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I would like to seek some guidance with the following question.

Let $z$ be a complex number with $Im(z)$ not equal to $0$. If $9z + 2/z$ is a real number, find the value of $zz^*$

My solutions are as follow

Suppose $z = x + iy$ I would have the following equation

$9(x+iy) + 2/z$

$9(x+iy) + 2(x-iy)/zz^*$

$9x + 9iy + 2x/zz* - 2iy/zz^*$

Since it is a real number, the Imaginary Part would equate to $0$.

Any guidance on how to proceed further after step $3$ would be greatly appreciated, broken down into simpler terms if possible.

I did attempt to remove $(9iy$ and $2iy/zz^*)$ since it equates to $0$. However i'm stuck afterwards.

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    $\begingroup$ Is z* the conjugate of z? $\endgroup$
    – Ilovemath
    Sep 4, 2021 at 3:41
  • $\begingroup$ @Ilovemath yes it is $\endgroup$
    – X-men
    Sep 4, 2021 at 3:44
  • $\begingroup$ Use the fact that if $z=x+iy, zz^*=x^2+y^2$ and is real. Also the things you call equations are not that as they have no equal sign. They are expressions. You are claiming correctly that they are all equal, but do not say so. In 3 only the second and fourth terms are imaginary, so set their sum to $0$ and see where it leads. $\endgroup$ Sep 4, 2021 at 3:44
  • $\begingroup$ If $9z + \frac{2}{z}$ is real, then $9z + \frac{2}{z} = (9z + \frac{2}{z})^* = 9z^* + \frac{2}{z^*}$. A big hint is to multiply through by $(zz^*)^2$ $\endgroup$
    – Sasha
    Sep 4, 2021 at 3:50

3 Answers 3

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If $\,9z + 2/z=r \in \mathbb R\,$ then $\,z\,$ is a root of the equation $\,9z^2- r z + 2=0\,$. Since the coefficients are real and $\,z \in \mathbb C \setminus \mathbb R\,$, the other root must be its conjugate $\,z^*\,$, then the product of the roots is $\,zz^*=2/9\,$ by Vieta's formulas.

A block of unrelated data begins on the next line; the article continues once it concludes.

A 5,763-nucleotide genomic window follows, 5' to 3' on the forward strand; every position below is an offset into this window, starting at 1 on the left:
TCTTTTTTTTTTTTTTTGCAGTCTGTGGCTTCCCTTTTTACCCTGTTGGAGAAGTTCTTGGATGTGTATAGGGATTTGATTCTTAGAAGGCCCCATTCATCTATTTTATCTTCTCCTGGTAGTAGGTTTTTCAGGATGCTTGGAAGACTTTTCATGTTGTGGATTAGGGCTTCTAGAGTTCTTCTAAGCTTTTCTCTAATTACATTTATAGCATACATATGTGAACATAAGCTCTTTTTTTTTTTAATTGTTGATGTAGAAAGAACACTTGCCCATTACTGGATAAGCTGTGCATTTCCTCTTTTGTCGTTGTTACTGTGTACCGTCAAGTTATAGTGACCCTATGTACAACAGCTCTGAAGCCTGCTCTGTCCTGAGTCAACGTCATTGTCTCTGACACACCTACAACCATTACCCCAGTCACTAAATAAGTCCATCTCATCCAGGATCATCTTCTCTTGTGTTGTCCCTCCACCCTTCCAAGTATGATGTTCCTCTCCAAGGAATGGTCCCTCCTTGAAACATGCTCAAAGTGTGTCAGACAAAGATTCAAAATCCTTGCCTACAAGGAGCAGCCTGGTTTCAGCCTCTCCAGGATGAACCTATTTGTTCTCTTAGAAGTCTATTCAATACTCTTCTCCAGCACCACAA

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If imaginary part is $0$, we get the equation

$$9y- \frac{2y}{zz^*} =0$$ Now, as $y$ is non zero, we have

$$9=\frac{2}{zz^*}$$ which gives us $$zz^*=\frac{2}{9}$$

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  • $\begingroup$ Hi ! I see where you are coming from. By forming an equation with the fact that Im equates to 0 since it is a real number. But for line 2, since y is non-zero, why is it that we can remove y from the equation? $\endgroup$
    – X-men
    Sep 4, 2021 at 4:00
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    $\begingroup$ If $r,s,t$ are real numbers, with $r \neq 0$, and if $r(s-t) = 0$, then either $r = 0$ or $(s - t) = 0$. With the premise that $r \neq 0$, you can conclude that $(s - t) = 0$. $\endgroup$ Sep 4, 2021 at 4:03
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    $\begingroup$ In line 2, $y$ can't be factored out from all the terms to give something of the type $y$.(something free from $y$). So, there is no benefit in removing $y$ from line 2. In line 3, as you can see, $y$ can be factored out from all the terms. $\endgroup$
    – Ilovemath
    Sep 4, 2021 at 4:05
  • $\begingroup$ thank you everyone ! $\endgroup$
    – X-men
    Sep 4, 2021 at 4:18
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If you've worked with the "polar form" for complex numbers, you might also argue this way. For $ \ z \ = \ r·e^{\ i·\theta} \ \ , \ \ \theta \neq 0 \ \ , $ we have $$ 9·z \ + \ \frac{2}{z} \ \ = \ \ 9·(r·e^{\ i·\theta}) \ + \ \frac{2}{r·e^{\ i·\theta}} \ \ = \ \ (9· r)·e^{\ i·\theta} \ + \ \left(\frac{2}{r} \right)·e^{\ -i·\theta} $$ $$ = \ \ (9· r)·( \ \cos \theta \ + \ i·\sin \theta \ ) \ + \ \left(\frac{2}{r} \right)·( \ \cos [-\theta] \ + \ i·\sin [-\theta] \ ) $$ $$ = \ \ \left(9r \ + \ \frac{2}{r} \right)· \cos \theta \ + \ i·9r·\sin \theta \ - \ i·\left(\frac{2}{r} \right)· \sin \theta \ \ . $$ This is a real number for $ \ 9r - \left(\frac{2}{r} \right) \ = \ 0 \ \Rightarrow \ r^2 \ = \ z·z^{*} \ = \ \frac29 \ \ . $

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